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Impact from pandemic especially hard on vulnerable children

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Summary

A children's advocacy group is raising concerns about the impact the pandemic is having on those most vulnerable


Family financial pressures, school closures due to virus can mean increases in child poverty, hunger, abuse, group says


Children First Canada applauds government for trying to respond to needs of Canadians, but says more can be done


VANCOUVER (NEWS 1130) – The COVID-19 pandemic is complicating the lives of some of the most vulnerable people in our communities.

Children First Canada — an advocacy group — suggests family financial pressures and school closures due to the impact of the virus can mean increases in the rate of child poverty, hunger and even abuse.

“So many kids depend on schools for daily nutrition programs — whether it’s breakfast and lunch programs or snacks during the day to stay healthy and well — but there are also very grave concerns about the mental health of our children, as well as protection against violence,” says Sara Austin, founder and CEO of Children First Canada.

“For children whose families are already experiencing poverty, we know that a large number of them are being impacted by job losses. The economic stresses that is placing on parents and families is putting kids at risk for food security but also putting significant stresses on children’s mental health and well-being,” she tells NEWS 1130.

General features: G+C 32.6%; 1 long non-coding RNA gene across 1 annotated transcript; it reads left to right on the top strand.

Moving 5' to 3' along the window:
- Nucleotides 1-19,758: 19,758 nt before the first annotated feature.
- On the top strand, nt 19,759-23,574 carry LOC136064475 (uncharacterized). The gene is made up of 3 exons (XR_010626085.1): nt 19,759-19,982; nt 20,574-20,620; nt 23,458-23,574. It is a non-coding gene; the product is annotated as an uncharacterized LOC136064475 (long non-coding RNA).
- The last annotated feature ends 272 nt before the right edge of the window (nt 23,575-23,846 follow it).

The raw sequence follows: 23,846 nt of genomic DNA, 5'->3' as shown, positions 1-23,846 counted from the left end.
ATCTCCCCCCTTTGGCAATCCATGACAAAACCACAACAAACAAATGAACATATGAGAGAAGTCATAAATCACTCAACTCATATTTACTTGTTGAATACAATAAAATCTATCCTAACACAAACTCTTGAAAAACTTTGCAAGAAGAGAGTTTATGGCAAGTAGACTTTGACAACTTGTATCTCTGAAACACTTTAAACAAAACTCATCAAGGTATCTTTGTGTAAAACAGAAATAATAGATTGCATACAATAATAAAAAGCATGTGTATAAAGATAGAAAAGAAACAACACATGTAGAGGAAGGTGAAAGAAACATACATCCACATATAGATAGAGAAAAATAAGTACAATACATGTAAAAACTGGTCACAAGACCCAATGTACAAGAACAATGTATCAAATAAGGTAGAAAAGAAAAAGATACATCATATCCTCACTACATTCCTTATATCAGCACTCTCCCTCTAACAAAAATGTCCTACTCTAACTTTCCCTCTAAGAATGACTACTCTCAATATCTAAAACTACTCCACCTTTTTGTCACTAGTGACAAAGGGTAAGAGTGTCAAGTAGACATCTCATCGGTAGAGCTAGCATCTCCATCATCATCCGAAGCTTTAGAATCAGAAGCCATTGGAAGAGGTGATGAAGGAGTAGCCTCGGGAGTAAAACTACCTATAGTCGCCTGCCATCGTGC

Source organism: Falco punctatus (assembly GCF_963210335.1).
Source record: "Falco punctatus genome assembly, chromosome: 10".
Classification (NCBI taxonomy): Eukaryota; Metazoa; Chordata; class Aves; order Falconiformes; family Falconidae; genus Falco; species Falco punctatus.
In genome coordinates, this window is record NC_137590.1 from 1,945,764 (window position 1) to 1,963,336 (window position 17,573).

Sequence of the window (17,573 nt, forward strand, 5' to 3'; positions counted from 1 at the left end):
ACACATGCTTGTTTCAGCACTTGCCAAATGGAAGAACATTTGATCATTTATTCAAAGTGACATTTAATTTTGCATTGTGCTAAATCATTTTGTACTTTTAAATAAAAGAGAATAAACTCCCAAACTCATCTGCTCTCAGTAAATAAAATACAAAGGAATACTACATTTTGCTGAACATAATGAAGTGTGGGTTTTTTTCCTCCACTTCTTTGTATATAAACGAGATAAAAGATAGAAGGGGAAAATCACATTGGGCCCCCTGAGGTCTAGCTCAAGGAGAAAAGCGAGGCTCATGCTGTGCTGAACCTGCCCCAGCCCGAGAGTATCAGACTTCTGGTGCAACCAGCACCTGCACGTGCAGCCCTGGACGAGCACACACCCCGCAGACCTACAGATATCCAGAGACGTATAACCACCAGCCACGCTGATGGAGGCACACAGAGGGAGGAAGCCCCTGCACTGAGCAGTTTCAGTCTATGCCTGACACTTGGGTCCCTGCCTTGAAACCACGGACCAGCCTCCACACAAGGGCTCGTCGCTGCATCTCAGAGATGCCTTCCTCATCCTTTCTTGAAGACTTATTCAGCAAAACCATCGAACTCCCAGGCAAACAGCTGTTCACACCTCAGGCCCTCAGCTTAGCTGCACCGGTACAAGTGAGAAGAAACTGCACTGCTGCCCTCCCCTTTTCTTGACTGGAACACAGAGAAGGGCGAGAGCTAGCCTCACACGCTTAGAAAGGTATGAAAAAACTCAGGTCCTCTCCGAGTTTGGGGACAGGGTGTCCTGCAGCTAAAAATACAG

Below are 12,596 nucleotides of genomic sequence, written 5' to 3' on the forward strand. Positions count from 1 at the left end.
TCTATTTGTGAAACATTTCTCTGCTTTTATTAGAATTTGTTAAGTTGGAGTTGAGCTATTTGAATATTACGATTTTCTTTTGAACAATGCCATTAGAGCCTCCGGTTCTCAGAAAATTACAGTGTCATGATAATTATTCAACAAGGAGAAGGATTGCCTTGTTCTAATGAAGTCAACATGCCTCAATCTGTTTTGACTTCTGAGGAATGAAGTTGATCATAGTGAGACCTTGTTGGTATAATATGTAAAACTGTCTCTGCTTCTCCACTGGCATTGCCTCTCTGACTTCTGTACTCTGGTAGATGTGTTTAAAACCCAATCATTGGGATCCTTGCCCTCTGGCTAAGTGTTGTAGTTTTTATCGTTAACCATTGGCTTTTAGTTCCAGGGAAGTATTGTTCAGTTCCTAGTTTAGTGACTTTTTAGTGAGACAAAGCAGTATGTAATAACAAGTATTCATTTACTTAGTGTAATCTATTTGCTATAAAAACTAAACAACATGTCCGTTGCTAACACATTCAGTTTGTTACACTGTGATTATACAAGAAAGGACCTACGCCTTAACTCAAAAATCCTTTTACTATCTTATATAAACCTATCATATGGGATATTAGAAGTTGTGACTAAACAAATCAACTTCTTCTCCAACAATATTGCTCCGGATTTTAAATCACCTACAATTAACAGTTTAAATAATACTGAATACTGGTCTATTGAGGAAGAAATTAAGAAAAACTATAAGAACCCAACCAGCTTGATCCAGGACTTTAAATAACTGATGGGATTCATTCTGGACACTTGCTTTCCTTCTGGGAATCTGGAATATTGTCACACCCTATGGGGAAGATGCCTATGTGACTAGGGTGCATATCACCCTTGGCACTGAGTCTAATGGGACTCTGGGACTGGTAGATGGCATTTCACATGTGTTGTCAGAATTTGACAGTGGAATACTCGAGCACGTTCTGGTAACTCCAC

Austin points out that one-in-three Canadian children already experiences some form of abuse by the time they reach the age of 16.

“We’re worried that could get much worse during this crisis and, that many kids don’t have somebody outside of their home looking after them right now. There are no teachers or other caring adults in the lives of these kids who they can go to and seek help from right now.”

Austin applauds all three levels of government for trying to respond to the needs of all Canadians and meet the particular needs of vulnerable populations, but she believes more can be done.

“We know that the needs are very significant and there are many frontline children’s charities and kids’ hospitals who are struggling to meet the very urgent demands of children, let alone the huge surge these organizations will be facing in the weeks or months ahead. We really do need a much greater investment by federal and provincial governments to get through this,” she argues.

Austin also wants people to think about how they can be a safety net for all of Canada’s children.

“Of course families are concerned about the well-being of their own children, but we also need to be vigilant about looking out for the well-being of our neighbours and other kids in our community. If an adult is worried about the safety of a child, it’s really your duty to report that. Call your local child protection services and report a child who may be at risk.”

She says you can also help in other simple ways, whether by donating or fundraising for a local children’s charity or helping spread awareness.

“There’s a lot we can be doing to help look after one another’s children and be that virtual village for all of Canada’s kids.”

-With files from Jon Szekeres